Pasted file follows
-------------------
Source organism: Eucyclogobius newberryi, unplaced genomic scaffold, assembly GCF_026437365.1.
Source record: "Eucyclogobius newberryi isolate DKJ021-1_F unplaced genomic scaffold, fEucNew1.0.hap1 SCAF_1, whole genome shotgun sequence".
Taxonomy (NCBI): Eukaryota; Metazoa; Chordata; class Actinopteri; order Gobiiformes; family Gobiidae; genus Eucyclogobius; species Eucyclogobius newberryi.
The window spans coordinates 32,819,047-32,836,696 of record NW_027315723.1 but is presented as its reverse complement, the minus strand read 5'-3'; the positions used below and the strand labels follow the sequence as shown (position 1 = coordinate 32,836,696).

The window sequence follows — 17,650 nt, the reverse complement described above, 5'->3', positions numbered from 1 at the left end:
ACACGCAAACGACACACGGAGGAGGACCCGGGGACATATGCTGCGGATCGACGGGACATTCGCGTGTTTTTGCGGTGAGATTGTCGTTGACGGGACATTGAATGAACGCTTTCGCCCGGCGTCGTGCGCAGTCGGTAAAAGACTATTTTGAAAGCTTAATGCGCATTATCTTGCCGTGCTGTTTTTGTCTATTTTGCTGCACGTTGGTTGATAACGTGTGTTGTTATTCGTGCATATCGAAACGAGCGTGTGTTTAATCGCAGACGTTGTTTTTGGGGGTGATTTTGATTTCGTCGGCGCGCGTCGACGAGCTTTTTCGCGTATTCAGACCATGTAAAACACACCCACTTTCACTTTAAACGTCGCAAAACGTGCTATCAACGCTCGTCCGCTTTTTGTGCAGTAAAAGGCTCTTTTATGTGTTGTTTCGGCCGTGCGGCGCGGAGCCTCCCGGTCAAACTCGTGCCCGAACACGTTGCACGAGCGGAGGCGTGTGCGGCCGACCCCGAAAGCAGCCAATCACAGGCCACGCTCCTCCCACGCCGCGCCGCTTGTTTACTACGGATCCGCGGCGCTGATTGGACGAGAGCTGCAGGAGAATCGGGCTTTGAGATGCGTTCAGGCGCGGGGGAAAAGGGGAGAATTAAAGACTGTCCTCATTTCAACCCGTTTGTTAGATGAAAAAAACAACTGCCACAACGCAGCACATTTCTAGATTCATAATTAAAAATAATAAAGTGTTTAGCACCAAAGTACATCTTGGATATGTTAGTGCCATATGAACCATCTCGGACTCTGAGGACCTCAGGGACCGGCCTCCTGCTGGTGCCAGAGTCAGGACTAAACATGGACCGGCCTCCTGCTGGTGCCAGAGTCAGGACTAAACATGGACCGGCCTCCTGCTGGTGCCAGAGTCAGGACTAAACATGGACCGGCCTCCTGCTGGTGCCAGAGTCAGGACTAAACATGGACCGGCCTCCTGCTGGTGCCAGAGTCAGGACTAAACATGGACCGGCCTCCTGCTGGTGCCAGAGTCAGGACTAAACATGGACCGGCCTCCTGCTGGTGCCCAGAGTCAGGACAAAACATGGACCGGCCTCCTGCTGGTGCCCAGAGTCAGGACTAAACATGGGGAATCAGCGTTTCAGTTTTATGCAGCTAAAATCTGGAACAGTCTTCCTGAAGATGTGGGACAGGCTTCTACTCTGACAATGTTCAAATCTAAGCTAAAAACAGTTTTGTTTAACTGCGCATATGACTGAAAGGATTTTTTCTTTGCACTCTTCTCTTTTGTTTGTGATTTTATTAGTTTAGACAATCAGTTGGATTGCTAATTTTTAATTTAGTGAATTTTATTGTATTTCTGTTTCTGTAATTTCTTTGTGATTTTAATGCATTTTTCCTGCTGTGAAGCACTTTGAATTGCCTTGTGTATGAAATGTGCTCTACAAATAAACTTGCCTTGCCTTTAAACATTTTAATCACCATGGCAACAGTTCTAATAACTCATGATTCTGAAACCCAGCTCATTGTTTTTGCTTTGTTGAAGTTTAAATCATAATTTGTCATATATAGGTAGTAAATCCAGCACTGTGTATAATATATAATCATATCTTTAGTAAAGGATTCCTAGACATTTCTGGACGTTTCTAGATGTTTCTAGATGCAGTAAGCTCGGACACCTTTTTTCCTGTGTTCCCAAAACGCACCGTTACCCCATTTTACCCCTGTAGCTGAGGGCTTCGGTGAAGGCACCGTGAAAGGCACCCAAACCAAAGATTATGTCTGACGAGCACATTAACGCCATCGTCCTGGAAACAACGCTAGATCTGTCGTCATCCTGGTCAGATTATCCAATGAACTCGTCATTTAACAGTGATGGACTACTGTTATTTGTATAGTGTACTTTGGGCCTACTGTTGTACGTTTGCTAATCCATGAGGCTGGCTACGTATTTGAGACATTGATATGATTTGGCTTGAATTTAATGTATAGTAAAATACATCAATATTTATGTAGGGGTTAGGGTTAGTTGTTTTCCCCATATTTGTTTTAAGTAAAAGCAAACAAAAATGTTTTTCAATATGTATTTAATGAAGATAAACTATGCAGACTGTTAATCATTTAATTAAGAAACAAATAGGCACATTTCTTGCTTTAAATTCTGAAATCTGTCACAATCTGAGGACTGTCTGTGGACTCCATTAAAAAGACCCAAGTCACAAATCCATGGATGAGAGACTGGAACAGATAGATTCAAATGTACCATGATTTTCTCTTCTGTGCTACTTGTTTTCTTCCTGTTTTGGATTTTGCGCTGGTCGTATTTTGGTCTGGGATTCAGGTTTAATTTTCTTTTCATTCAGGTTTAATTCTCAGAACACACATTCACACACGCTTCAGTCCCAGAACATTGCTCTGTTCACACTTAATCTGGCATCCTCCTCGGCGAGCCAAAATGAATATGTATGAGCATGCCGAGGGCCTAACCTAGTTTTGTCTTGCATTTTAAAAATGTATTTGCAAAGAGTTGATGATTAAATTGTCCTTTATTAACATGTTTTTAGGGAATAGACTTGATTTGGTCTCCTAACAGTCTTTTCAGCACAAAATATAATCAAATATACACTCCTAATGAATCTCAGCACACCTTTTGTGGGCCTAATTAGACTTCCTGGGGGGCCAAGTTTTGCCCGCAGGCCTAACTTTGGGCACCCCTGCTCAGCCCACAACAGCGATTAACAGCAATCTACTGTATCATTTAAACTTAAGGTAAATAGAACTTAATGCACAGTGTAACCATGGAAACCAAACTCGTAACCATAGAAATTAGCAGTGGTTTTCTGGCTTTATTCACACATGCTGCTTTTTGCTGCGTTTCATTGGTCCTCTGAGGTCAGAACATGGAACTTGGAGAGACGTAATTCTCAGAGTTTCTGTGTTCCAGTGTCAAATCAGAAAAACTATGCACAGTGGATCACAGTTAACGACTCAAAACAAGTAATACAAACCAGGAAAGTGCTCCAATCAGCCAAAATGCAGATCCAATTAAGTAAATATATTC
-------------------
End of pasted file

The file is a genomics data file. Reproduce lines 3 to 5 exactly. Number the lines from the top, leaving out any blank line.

Taxonomy (NCBI): Eukaryota; Metazoa; Chordata; class Actinopteri; order Gobiiformes; family Gobiidae; genus Eucyclogobius; species Eucyclogobius newberryi.
The window spans coordinates 32,819,047-32,836,696 of record NW_027315723.1 but is presented as its reverse complement, the minus strand read 5'-3'; the positions used below and the strand labels follow the sequence as shown (position 1 = coordinate 32,836,696).

The window sequence follows — 17,650 nt, the reverse complement described above, 5'->3', positions numbered from 1 at the left end: